EDITORIAL: Redistricting reform needed — and now
- State and federal challenges to the issue of gerrymandering are focusing attention on the issue.
- Following the 2010 census, majority Republicans revised the boundary lines on political maps.
- The problem would be just as dire were Democrats in charge. This is about fair representation.
The U.S. Supreme Court’s decision to weigh in on a Wisconsin redistricting case has returned national attention to the issue of political gerrymandering.
And a League of Women Voters legal challenge to Pennsylvania’s congressional districts is again focusing attention on the issue here at home.
Good on both counts. There needs to be far more public discussion and scrutiny of how political maps are drawn. Even better, there needs to be public pressure for reform — in the Keystone State and elsewhere.
The Supreme Court case, scheduled for the 2017-18 term, has the potential to vastly alter political mapmaking nationwide, not just in states where minority voters have persistently faced voting hurdles.
Other recent high court decisions — such as the justices’ rejection earlier this year of North Carolina’s Republican-designed districts — hinged on contentions of racial bias. (North Carolina, remember, was one of several states that raced to redraw its political map after the Supreme Court’s lamentable 2013 5-4 decision to reverse key parts of the 1965 Voting Rights Act.)
What makes the Wisconsin case different — and potentially more far-reaching — is that it centers on arguments of gerrymandering based on partisan political considerations.
Of course, any effort to minimize American citizens’ political franchise is reprehensible. Indeed, the League of Women Voters of Pennsylvania, in its complaint, correctly called political gerrymandering “one of the greatest threats to American democracy today.”
Unfortunately, such efforts have deep roots in American politics. That’s because, for far too long and in far too many states, drawing political maps has been left to office holders themselves. And we know whose interests they’re looking out for.
Pennsylvania is one such state. Following the 2010 census, majority Republicans revised the boundary lines on political maps. And they’ve been padding their elective margins ever since.
The League of Women Voters argues that’s no coincidence. Its lawsuit alleges the state GOP followed a national Republican playbook that called for using state-of-the-art mapmaking technologies to design districts that would “entrench its own representatives in power."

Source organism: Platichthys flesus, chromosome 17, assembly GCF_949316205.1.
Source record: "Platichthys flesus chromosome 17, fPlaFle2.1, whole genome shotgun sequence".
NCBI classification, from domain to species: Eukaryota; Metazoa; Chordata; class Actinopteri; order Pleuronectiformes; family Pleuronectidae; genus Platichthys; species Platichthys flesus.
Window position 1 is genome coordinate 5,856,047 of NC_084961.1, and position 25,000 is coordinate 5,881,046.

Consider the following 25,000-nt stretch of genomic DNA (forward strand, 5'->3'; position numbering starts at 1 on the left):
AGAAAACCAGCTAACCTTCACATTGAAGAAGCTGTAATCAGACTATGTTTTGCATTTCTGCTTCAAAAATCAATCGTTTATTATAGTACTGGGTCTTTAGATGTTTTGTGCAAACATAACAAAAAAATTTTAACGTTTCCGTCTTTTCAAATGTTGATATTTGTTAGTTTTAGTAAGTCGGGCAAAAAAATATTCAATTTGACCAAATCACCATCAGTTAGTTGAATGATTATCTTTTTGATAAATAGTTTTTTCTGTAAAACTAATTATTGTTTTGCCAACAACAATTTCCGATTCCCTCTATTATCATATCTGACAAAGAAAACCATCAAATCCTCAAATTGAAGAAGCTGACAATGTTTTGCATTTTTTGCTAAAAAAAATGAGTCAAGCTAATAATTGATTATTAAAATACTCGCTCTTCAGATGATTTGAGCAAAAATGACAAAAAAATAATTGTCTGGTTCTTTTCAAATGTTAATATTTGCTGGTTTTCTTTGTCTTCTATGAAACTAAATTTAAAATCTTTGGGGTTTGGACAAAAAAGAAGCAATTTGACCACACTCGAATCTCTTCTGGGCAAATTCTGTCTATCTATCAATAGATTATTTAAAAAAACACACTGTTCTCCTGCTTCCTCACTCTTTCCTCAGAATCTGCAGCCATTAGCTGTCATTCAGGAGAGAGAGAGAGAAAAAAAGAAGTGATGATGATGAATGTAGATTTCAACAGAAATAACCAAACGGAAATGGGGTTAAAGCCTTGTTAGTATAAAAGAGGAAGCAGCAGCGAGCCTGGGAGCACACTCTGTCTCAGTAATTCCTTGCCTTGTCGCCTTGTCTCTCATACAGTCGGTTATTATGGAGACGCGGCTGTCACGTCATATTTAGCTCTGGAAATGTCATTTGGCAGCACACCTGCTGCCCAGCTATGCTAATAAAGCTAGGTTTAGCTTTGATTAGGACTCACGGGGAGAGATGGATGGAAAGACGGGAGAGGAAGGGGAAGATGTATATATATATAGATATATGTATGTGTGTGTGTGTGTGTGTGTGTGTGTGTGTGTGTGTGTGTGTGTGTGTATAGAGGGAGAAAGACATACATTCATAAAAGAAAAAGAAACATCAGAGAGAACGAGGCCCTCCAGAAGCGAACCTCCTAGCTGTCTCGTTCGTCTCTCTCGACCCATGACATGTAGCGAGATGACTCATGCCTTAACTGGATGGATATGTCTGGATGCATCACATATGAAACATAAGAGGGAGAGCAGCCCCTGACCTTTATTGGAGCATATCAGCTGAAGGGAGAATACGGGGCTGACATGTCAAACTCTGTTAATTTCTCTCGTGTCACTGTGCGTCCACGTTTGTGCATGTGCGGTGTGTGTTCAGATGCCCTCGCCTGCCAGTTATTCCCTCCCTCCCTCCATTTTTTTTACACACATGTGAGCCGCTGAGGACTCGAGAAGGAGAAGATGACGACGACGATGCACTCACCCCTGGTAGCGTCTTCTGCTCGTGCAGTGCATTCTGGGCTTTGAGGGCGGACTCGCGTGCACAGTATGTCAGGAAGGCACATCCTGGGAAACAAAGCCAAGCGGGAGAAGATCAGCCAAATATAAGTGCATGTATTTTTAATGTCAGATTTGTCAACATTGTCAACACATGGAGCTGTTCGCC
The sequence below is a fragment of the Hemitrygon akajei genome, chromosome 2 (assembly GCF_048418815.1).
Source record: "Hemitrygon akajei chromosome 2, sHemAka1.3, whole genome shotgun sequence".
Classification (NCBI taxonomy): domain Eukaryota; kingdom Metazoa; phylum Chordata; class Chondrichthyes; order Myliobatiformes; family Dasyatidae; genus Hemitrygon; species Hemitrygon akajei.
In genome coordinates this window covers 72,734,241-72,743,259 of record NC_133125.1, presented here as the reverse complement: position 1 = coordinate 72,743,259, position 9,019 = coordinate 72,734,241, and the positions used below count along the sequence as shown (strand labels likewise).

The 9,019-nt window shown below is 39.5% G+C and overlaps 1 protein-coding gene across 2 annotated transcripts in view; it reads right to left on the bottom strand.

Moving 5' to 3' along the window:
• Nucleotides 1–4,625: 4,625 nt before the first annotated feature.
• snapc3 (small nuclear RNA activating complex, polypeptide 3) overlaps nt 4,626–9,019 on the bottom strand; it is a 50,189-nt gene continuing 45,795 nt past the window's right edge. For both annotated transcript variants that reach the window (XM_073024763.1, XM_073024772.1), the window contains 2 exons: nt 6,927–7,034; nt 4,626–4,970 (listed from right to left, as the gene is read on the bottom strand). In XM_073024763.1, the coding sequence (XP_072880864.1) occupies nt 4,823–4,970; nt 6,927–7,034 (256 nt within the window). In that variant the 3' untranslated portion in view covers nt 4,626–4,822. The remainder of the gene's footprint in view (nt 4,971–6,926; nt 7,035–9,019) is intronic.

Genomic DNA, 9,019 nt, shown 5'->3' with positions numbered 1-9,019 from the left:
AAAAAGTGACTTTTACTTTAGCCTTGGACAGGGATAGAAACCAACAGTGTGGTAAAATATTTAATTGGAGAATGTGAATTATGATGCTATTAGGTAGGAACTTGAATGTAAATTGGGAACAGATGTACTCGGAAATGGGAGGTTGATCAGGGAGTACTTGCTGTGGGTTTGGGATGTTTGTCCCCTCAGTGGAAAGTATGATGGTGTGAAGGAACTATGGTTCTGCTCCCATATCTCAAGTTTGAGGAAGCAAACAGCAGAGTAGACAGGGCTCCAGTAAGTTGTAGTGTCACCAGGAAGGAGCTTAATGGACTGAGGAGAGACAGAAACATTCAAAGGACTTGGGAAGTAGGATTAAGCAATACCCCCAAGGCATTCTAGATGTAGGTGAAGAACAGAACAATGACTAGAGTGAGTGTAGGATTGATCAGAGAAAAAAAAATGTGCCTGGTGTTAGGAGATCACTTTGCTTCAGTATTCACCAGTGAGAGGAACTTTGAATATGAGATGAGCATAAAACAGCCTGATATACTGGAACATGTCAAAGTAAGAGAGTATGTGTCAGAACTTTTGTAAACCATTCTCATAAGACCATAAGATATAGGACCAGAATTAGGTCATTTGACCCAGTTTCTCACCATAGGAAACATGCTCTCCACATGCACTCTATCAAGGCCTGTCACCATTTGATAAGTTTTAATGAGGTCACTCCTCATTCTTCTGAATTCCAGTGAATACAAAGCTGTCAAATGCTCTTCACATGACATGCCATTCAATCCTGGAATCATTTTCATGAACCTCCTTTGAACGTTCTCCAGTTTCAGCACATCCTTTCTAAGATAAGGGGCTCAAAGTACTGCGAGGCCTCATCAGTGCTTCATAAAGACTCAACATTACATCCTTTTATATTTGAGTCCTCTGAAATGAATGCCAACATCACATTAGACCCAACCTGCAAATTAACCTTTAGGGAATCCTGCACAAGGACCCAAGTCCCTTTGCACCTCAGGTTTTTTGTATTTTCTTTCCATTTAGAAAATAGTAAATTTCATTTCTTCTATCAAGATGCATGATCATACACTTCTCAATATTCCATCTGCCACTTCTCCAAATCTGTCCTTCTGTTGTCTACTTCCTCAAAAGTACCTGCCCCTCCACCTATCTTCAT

There’s no doubt Pennsylvania’s districts are … creative. The state’s infamous 7th Congressional District, for example, snakes through five different counties and is one of the 10 least compact districts in the nation. And recall, submissions in a “Name That District” contest run by the Washington Post included “Popeye Holding Hands with Olive Oyl” and, the winner, “Goofy Kicking Donald Duck.”
The names are funny; the political gamesmanship is not.
It’s one reason why, in a state where Democrats hold a 4-3 majority in voter registration, Republicans hold a 13-5 majority in congressional districts represented.
Make no mistake. The problem would be just as dire were Democrats in charge. And it has been, over the decades, in Pennsylvania and elsewhere. No, this is about fair representation.
And the only way to ensure fair representation, as the political pendulum swings left and right, is for a commission of non-elected — ideally, nonpartisan — members to design political maps.
A pair of bills in Pennsylvania’s House and Senate — HB 722 and SB 22 respectively — would get the ball rolling, placing the question of forming such a committee in front of voters in the form of a constitutional amendment.
If the enthusiasm at an “End Gerrymandering in Pennsylvania” rally last month at the state Capitol is any indication, voters would welcome the opportunity to weigh in.
But first, lawmakers must give them that opportunity. The two bills have yet to come before their respective houses for full votes, and the clock is ticking — and not just on the legislative session.
Constitutional amendments in Pennsylvania must be approved by two successive legislatures before proceeding to the ballot. If a commission is to have a chance of materializing before the 2021 redistricting (following the 2020 census), lawmakers must act now. If they’re serious about wanting reform, that is.
It shouldn’t take the threat of a League of Women Voters lawsuit or precedent-setting Supreme Court action to compel state lawmakers to do right by their constituents.
It should simply take elected officials responding to public demand for fair representation.
So, public, demand it.